MS: My view is that most men can be sexist, usually without even realising it. It’s like how your white friend “who truly gets it” will have her slip ups now and then, further letting you know how powerful and potentially blinding white privilege is. It is the same with male privilege, or any kind of privilege for that matter. My experience hasn’t been that “conscious brothers” are more sexist than the brothers who aren’t. It’s probably more glaring when the “conscious brother” is sexist because you’d think he gets oppression and therefore can easily identify it. It is sad that a black man can feel very strongly about the dignity of black people being restored and not think twice about how he treats his female partner at home – usually not regarding her as an equal, therefore slowly chipping away at her dignity. I’m not sure what can be done about it.

NM: Why must ‘the revolution’ be intersectional in nature?

MS: All manifestations of oppression must be fought because ultimately, they are all linked. So we can’t just fight patriarchy and ignore racism, for example, and vice versa. You can’t be all black conscious but act like a mysoginistic prick when you’re around your male friends – there’s nothing revolutionary or progressive about that. You can’t be a white woman fighting patriarchy but turn around and talk racist smack when there are no people of colour around. That’s why we must fight all of them, not exclusively, otherwise we won’t get very far.

NM: As a woman working and raising children in Johannesburg do you like many, live a life of constant worry for your safety or have you found ways to cope? When do you feel most vulnerable/annoyed/disrespected/in danger?

MS: I don’t live in constant worry but it certainly happens too often. It is a very disempowering feeling, the fear for your children’s safety. I cope by not thinking about it too much since I have very little control over it. I take precautions and try to be vigilant but I also know it is not really under my control. It’s tough. I think I feel most vulnerable when I am alone with my children at night. I think of all the horror house break-in stories and drive myself crazy in the process. The paranoia has definitely risen now that I have more than just myself to worry about.

NM: What traits must an ‘ungovernable’ woman necessarily exhibit?

MS: Hahaha, She must speak her truth and never burn herself to keep others warm. Unless it’s really, really worth it.

NM: Who is your iconic ungovernable woman?

MS: Nina Simone.

NM: What was your favourite literary discovery this year?

MS: The Fishermen by Chigozie Obioma.

NM: When you assess how your looks have affected your social or intellectual capital over the years, have they been a blessing or a curse and why?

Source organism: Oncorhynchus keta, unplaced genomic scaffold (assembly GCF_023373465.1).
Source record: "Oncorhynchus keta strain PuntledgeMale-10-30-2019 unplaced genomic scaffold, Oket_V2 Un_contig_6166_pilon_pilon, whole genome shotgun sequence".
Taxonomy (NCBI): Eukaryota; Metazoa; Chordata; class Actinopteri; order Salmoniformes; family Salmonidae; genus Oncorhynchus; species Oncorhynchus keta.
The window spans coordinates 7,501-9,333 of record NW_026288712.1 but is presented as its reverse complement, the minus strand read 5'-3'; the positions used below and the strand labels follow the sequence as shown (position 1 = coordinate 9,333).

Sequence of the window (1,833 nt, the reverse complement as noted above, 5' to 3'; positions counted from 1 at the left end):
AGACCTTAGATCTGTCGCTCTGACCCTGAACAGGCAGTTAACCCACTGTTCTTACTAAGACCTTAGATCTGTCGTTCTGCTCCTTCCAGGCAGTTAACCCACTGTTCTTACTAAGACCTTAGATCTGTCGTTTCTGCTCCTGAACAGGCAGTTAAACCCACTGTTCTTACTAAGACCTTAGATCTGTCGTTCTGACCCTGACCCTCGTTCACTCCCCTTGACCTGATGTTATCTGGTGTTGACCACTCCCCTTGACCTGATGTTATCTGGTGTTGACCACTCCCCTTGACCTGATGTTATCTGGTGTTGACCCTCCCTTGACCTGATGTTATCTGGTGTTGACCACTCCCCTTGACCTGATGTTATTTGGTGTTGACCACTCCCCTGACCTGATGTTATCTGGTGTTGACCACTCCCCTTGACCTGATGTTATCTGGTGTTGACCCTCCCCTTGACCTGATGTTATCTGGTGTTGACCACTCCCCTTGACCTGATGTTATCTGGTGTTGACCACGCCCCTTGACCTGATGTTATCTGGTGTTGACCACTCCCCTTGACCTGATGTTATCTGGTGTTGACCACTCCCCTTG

MS: I feel like I should say “curse” but if I’m going to be honest, my looks have just as much worked in my favour both as social and intellectual capital. You say something mildly challenging and someone gets shocked and starts taking you seriously because they expected you to be daft based on how you look or the fact that you love lipstick. Blessing and curse. Blessing because they now probably take you more seriously than they would have because they don’t know what else you have up your sleeve and curse because they dared judge you prematurely and incorrectly in the first place. Ridiculous, isn’t it?

NM: You have worked in magazines as a beauty editor as well as sales executive, what is the single most disappointing thing about the South African magazine/media industry?

MS: That little page we call “the masthead” will tell you all you need to know about the content of the magazine. It’s the page that lists the names of all the editorial staff working to produce the title. In South Africa, it is pretty much always the same story. No diversity in the people producing the content. Pretty much everyone is white. A simple example: most glossy print titles “employ” interns straight from varsity. The catch is that you don’t really get paid and you need to have your own car to use daily (they’ll reimburse you for the fuel). This means you need to come from a family that can maintain your living expenses as well as sponsor you with a car for at least six months. In the SA context, you are essentially then telling most black kids to forget about ever working in magazines. It’s hugely unfair and short sighted. This is partly why we have no diversity in these offices and why the content can start to sound dreadful after a while – same voices telling the same old story. Thank goodness for the internet and independent content producers.

Image by Afternoon Express